Nearly a decade ago, I was interviewed by a colleague doing leadership research. One of the questions was, “What are the most pressing leadership issues facing the country?” Despite all that has happened in the last 10 years — a pandemic, ongoing wars, gun violence, to name a few — I would give the same answer today: racial justice and climate change, as separate and interacting issues.
Why are these the two most critical issues? I see them as existential threats — the former to our claim to a moral life, the latter to the life of the planet. As long as some of our fellow humans are subject to being treated as “lesser” in any way, we cannot claim to be moral actors if we don’t actively fight against it.
Philanthropy in particular has an obligation to be sure that the very essence of our work — expressing the love of humanity and taking private action for public good — is relentlessly focused on justice. We’ve increasingly seen foundations take stands on racial equity and pledge to commit their resources to racial justice, either by directly funding advocacy work or by embedding attention to how racism manifests itself in the issue areas they address.
The existential threat of climate change is becoming more obvious even to skeptics. Communities are literally losing ground to floods. Temperature extremes are becoming more frequent. Growing seasons are being altered. Plant and animal species are going extinct. We explored the implications for philanthropy in our 2020 Trends report. Nonprofits will be at the forefront of responding to the impacts of more powerful storms, massive wildfires, and other disasters — not to mention potential shortages of water, food, and critical necessities.
What’s also becoming clearer is that communities of color globally are the most negatively impacted by climate change. An environmental justice movement that started in the late 1980s focused on this intersection of economics and racism and continues to gain momentum. Federal departments such as the Environmental Protection Agency and the Department of Justice now have offices devoted to environmental justice.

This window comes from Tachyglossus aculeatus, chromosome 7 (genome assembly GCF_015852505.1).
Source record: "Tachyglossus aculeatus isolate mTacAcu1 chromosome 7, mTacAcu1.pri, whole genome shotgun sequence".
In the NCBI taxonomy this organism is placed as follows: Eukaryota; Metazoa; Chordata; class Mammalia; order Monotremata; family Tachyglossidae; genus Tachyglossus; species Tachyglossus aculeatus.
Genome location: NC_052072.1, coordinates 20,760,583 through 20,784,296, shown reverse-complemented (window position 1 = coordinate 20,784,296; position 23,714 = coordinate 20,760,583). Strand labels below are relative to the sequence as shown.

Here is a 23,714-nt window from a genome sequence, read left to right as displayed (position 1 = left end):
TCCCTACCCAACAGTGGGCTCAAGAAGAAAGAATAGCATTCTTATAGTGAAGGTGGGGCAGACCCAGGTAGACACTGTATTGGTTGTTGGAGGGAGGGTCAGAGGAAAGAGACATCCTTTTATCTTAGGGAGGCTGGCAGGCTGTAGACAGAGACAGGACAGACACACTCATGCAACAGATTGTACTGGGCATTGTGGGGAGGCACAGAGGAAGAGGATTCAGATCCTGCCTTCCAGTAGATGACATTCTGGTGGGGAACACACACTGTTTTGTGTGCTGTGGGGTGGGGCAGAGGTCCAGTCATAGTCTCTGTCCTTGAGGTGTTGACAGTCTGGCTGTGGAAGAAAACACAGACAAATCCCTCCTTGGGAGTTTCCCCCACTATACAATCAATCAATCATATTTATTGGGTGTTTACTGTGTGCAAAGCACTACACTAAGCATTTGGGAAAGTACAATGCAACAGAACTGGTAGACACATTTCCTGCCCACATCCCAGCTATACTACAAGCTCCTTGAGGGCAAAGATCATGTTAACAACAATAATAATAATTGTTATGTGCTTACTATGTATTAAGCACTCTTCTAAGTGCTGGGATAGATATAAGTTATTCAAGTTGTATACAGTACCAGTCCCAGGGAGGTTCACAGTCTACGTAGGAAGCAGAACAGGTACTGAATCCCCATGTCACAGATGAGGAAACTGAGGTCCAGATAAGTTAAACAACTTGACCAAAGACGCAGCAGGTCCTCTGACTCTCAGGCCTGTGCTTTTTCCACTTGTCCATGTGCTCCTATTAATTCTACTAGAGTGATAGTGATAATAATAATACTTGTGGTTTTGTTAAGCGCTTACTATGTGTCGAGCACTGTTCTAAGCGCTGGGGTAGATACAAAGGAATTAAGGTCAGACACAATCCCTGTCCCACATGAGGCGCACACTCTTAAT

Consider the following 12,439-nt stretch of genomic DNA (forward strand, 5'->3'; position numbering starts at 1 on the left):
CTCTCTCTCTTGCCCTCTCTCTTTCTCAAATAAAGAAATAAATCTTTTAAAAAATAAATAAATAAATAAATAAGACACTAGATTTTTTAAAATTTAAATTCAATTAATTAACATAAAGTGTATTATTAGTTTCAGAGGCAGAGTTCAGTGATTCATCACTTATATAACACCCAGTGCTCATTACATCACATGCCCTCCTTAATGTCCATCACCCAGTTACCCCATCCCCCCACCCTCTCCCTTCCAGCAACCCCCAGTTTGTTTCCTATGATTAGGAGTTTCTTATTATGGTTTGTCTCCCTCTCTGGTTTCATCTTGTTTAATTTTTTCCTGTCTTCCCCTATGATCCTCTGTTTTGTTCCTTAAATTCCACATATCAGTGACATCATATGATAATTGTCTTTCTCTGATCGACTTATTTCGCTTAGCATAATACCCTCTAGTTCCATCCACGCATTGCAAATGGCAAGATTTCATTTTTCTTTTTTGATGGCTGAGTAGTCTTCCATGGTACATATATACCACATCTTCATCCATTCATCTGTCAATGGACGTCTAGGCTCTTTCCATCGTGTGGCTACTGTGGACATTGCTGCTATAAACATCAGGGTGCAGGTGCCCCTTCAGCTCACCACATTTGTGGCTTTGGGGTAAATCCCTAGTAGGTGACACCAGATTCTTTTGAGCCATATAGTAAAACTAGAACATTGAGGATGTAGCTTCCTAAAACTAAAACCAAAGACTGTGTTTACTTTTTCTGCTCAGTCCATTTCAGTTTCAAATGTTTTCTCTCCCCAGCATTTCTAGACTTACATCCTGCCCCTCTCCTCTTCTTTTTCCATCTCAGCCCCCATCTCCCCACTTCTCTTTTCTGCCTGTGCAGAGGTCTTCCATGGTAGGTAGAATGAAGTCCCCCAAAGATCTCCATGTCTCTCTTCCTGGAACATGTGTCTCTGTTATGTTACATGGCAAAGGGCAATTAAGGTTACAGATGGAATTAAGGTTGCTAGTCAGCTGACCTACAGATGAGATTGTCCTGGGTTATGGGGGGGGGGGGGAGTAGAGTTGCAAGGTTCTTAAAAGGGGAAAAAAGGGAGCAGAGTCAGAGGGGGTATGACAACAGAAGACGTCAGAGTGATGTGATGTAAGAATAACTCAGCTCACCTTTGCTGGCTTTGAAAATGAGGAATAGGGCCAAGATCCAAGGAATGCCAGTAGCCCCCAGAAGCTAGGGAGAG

Philanthropy has also begun to focus on the intersection of race and climate change. For example, the Climate Justice Alliance is bringing together advocacy organizations in the U.S. to address policy change. The Donors of Color network challenged foundations to take the Climate Funders Justice Pledge.
On a global scale, the International Philanthropy Commitment on Climate Change is a call to all foundations, regardless of their mission, status, or geographic location, to come together and signal their commitment to climate action. The pledge notes that “Countries, communities and organisations without a fair share of global financial resources are the least responsible for emissions, and yet are at greatest risk.” As a member of the committee that helped to formulate this commitment, I encourage you to add your signature.
What does funding climate justice look like? In the U.S., the Kresge Foundation provided one example in their Climate Resilience and Urban Opportunity (CRUO) initiative. Kresge supported work in seventeen low-income, predominantly minority communities across the country to address the impacts of climate change. Bringing the commitment to addressing structural racism together with their long-term focus on the environment was a groundbreaking approach. The Johnson Center partnered with the foundation to develop a teaching case that highlights the key decision points and strategic decisions that had to be made during the course of developing and implementing the initiative. The teaching case is intended to help grantmakers deepen their understanding of the complexity of equity-focused environmental grantmaking efforts.
I started this post with an anecdote about leadership, and I want to end there, too. Climate change and racism are not going to be “solved” by philanthropy. However, philanthropy has the opportunity — and the obligation — to be a leader in bringing communities, government, and business together around the globe to face these existential threats. Our lives depend on it.